Difference Between Similar Terms and Objects

Difference Between Says and Said

Says vs Said

The differences between “says” and “said” is in the tenses that they are used. “Says” is used with the present tense, and “said” is used with the past tense. The main word is “say.” The present tense is “says,” the past is “said,” and the future tense is “will say.”

Present Tense
The present tense has three different forms; simple present tense, present continuous tense, present perfect tense, and present perfect continuous tense. All these forms of the present tense are used for different actions happening now in the present time.
“Says” is used in the simple present tense. “Says” may be used for the following actions:

To show an action which is habitual: “She says the prayer every morning at 5:00 after taking a bath.”
To introduce quotations: “Keats says, ‘A thing of beauty is a joy forever.’”
Direct and reported speeches may be expressed using “says,” for example: “He says, ‘The school will be over at 12:00 in the afternoon today.’”This is direct speech.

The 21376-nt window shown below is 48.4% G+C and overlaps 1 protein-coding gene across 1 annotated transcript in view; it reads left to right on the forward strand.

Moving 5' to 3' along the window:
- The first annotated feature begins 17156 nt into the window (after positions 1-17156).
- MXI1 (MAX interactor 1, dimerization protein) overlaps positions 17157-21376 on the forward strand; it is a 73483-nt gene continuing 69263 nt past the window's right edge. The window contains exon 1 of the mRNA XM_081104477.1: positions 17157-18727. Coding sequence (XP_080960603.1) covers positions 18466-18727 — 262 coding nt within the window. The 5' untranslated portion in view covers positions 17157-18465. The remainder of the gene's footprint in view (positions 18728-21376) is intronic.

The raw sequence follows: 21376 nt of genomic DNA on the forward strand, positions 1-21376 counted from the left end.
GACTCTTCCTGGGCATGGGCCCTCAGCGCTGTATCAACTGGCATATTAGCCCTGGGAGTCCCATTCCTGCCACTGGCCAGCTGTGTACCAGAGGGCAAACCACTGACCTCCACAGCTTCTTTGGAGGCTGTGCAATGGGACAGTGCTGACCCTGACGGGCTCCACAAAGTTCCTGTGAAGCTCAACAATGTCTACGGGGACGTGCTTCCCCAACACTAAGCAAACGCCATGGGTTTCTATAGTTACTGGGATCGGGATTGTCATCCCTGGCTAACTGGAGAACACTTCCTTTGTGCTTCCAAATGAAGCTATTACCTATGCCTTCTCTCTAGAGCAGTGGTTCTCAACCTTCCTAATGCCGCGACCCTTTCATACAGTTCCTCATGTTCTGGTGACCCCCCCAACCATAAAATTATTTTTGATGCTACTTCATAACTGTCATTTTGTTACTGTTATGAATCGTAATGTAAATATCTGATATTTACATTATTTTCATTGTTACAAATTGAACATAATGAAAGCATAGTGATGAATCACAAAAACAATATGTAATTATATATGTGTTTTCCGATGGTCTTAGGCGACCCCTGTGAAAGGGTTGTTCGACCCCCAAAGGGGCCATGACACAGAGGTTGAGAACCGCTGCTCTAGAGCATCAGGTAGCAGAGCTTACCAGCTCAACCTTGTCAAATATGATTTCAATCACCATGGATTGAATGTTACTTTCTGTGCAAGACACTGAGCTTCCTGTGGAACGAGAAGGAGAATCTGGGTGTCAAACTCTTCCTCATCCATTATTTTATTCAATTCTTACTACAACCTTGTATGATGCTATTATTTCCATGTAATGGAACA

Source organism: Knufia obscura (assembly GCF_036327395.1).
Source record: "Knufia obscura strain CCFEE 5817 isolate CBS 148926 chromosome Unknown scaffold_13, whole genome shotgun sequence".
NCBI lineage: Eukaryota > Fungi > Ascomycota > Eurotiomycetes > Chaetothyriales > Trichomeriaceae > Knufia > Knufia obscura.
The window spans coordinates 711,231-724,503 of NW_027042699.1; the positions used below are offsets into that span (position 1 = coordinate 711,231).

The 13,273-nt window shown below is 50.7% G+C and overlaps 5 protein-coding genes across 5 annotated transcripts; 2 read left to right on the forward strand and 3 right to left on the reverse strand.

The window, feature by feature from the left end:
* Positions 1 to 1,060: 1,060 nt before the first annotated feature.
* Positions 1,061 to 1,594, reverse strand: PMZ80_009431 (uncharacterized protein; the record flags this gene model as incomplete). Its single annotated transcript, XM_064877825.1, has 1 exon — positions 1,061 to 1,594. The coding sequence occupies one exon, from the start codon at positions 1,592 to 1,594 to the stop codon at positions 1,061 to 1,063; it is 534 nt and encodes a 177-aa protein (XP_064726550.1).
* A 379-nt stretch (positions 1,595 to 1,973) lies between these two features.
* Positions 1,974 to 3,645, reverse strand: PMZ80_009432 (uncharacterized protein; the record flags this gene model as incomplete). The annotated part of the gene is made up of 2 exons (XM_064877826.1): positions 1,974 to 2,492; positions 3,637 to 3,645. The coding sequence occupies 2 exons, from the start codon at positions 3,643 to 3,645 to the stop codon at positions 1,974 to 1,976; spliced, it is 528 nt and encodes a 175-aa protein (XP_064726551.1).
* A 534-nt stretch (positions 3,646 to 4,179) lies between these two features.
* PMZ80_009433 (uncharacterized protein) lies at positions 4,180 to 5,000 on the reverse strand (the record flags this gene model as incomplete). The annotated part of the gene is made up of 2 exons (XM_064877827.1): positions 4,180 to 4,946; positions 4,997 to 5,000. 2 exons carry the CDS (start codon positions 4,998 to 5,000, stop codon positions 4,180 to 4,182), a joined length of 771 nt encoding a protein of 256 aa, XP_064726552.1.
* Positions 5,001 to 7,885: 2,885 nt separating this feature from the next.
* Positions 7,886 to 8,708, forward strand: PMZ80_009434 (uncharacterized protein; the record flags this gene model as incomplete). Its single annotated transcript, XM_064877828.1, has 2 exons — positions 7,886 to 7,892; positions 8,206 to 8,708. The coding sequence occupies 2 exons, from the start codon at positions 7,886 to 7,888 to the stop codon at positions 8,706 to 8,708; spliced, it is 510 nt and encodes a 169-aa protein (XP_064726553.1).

Reported speech: “He says that the school will be over at 12:00 today.”

Past Tense
The past tense is used to indicate any action which has been completed in the past. It may be used with or without an adverb of time.
“Said” is used in the simple past tense. “Said” may be used for the following actions:

To show an action completed in the past with or without a time frame: “She said her prayers everyday,” or “She said her prayers everyday at 5:00 in the morning.”
It can be used to mention a well-known quotation: “Keats said, ‘A thing of beauty is a joy forever.’”
In direct speeches: “He said, ‘The bus is late again.’”
For reported speech: “He said that the bus was late again.”


1.The main difference between “says” and “said” is that they are two different forms of tenses. “Says” is the present tense for the word “say,” and “said” is the past tense for the word “say.”
2.“Says” is used for the simple present tense which shows an action which is habitual, and “said” is used for the simple past tense which may or may not be used with an adverb of time.

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